Getting a StrongStart to learning

The happy sounds of babies, preschoolers and their caregivers enjoying sing-a-longs, story time and educational games can be heard each week at StrongStart early learning centres in Vancouver schools.

Operating within 18 elementary schools in Vancouver, the play-based early learning program is open to parents and caregivers with babies or children up to five years old.

Strong Start Centres offer preschool aged children, quality early learning experiences through a structured three to four hour drop-in session. These play based early learning opportunities help demonstrate to parents and caregivers how they can enhance their child's development. The emphasis of the program is on learning through play, language and positive social interactions.

It is not necessary to have English as a first language to attend the drop in programs and the Ministry of Education sponsored program is offered free of charge, although parents or caregivers are required to remain and participate in the program.

 "StrongStart Centres support children and families," said Vancouver School Board's Associate Superintendent for Learning Services, Valerie Overgaard. "Both children and adults benefit from StrongStart BC early learning programs - children have access to high-quality learning environments and benefit from social interactions while the adults who accompany them learn new ways to support learning, both at the program and at home."

At the centres, early learning educators read stories, play games and spark creative minds through music and art, all with the aim of helping children get ready for success in Kindergarten. Each StrongStart class includes arts and crafts materials, storybooks, and toys that are developmentally appropriate for children of different ages.

The StrongStart program at Queen Alexandra Elementary moved from a portable to a classroom in the main school building in September 2011 and Principal Catherine Feniak has seen an increase in attendance with the move.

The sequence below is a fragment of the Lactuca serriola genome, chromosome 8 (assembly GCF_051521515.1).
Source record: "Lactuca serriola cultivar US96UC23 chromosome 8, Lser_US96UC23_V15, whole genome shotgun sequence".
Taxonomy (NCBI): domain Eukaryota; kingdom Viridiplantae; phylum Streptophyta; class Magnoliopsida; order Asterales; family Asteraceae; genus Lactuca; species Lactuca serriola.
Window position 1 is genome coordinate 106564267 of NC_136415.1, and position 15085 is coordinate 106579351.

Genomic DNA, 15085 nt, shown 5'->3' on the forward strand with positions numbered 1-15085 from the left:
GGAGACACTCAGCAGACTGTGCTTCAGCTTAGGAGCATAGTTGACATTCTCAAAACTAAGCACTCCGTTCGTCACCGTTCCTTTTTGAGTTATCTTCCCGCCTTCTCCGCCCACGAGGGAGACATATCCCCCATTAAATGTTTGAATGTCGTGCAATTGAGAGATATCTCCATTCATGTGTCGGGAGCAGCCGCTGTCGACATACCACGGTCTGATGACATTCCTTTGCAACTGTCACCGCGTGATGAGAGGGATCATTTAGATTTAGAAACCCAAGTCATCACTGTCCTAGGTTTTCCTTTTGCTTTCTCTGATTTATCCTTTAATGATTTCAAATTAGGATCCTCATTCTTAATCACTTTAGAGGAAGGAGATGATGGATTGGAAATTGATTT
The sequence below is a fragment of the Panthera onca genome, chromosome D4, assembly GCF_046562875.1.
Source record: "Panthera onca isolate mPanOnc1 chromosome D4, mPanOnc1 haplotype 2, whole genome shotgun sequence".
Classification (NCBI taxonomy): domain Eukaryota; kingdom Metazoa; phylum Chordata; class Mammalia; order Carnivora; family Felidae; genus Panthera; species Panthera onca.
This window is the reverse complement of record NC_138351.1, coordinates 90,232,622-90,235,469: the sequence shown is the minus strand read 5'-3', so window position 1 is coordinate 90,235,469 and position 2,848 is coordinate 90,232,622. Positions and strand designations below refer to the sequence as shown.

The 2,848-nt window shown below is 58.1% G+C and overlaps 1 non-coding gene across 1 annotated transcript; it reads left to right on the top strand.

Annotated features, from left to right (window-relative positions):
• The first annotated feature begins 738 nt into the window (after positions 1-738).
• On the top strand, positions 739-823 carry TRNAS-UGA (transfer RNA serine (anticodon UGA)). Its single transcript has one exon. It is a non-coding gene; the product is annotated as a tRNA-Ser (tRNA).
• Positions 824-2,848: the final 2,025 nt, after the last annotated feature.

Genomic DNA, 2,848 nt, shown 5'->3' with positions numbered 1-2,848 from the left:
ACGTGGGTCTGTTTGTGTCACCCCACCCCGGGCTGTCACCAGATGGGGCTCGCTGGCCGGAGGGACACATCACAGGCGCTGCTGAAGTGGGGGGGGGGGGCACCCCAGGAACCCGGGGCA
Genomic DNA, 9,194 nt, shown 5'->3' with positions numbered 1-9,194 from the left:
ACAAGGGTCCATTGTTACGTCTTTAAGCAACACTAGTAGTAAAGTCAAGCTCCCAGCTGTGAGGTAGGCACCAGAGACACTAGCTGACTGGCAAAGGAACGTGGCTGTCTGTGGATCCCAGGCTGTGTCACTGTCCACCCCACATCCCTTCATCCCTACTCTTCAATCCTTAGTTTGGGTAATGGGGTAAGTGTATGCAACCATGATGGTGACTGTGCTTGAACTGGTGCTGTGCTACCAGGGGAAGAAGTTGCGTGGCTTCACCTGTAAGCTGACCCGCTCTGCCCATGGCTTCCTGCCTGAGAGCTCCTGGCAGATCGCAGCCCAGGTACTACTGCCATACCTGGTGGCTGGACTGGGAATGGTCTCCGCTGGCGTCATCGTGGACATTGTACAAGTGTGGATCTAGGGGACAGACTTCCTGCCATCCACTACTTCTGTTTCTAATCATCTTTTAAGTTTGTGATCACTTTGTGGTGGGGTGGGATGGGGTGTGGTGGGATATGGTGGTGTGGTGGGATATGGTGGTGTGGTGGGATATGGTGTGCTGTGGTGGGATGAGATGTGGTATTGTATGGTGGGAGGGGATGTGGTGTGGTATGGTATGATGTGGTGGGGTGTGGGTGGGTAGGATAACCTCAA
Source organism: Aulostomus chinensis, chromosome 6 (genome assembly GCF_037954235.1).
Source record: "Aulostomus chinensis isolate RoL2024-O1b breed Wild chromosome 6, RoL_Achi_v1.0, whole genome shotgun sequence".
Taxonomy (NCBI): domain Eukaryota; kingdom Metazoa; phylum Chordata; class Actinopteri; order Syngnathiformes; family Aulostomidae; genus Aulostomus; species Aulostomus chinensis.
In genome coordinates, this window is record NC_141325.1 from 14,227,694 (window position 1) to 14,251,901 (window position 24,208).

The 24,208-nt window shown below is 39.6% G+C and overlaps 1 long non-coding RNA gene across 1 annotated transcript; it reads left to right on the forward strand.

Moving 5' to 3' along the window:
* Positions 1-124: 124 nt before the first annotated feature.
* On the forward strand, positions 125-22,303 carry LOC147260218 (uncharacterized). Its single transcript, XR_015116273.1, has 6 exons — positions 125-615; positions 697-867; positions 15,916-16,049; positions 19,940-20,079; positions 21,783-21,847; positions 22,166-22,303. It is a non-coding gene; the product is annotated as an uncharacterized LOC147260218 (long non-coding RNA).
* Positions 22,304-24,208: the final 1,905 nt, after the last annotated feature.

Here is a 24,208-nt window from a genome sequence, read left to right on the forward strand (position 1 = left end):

"We have a group of up to 30 families who participate in the program each weekday and the families represented are multicultural and multigenerational," notes Feniak. She points out that often grandparents and caregivers bring children to the program since the children's parents are at work.

"Several parents and caregivers have told me they like the program because they appreciate the proximity of our school to their homes and they see our school as a safe environment to bring their young children into which I was very pleased to hear," said Feniak.

Feniak said that people are committed to coming to the program because they've made friends and are learning about the community, Canadian culture and even some English.

Queen Alexandra's StrongStart program is managed by Cedar Cottage Neighbourhood House which also helps to connect caregivers with community services and programs offered in their area.

Debbie Boushi (pictured above), the program's early education educator is an experienced aboriginal drummer who shares songs from her culture as well as songs from around the world in many languages. "By acknowledging the many cultures represented by the families in our program we can create a community that values other cultures," said Feniak.

"One of the parents I spoke with told me 'I didn't grow up in Canada but now my daughter is learning the songs of Canada,'" said Feniak.

Feniak said that one of the most important aspects of the program is that it encourages the participation of parents and caregivers. "Parents who are new to the program might gravitate at first to other parents or guardians who speak their language but as they become more comfortable and learn the structure of the program they are pulled right in," said Feniak.

Weekly visits to the school library also help to welcome participants into the school. "The children look forward to listeing to a reading by the teacher-librarian and their guardians can choose to check out books from the school's multilingual book collection," said Feniak.

"You can imagine that coming into the school and seeing staff and students makes parents, caregivers and children feel part of the community and helps alleviate some of the stress of coming to a new school."

School principals like Feniak agree that StrongStart makes a difference in how successful a child will be when entering school. Parents, grandparents and caregivers are likely to discover new ways to support their children's learning at home, and can make valuable connections with others attending the program.

Learn more about StrongStart

  • Check the StrongStart page for a list of the centres in your neighbourhood. Call the centres for details about registration and opening hours.
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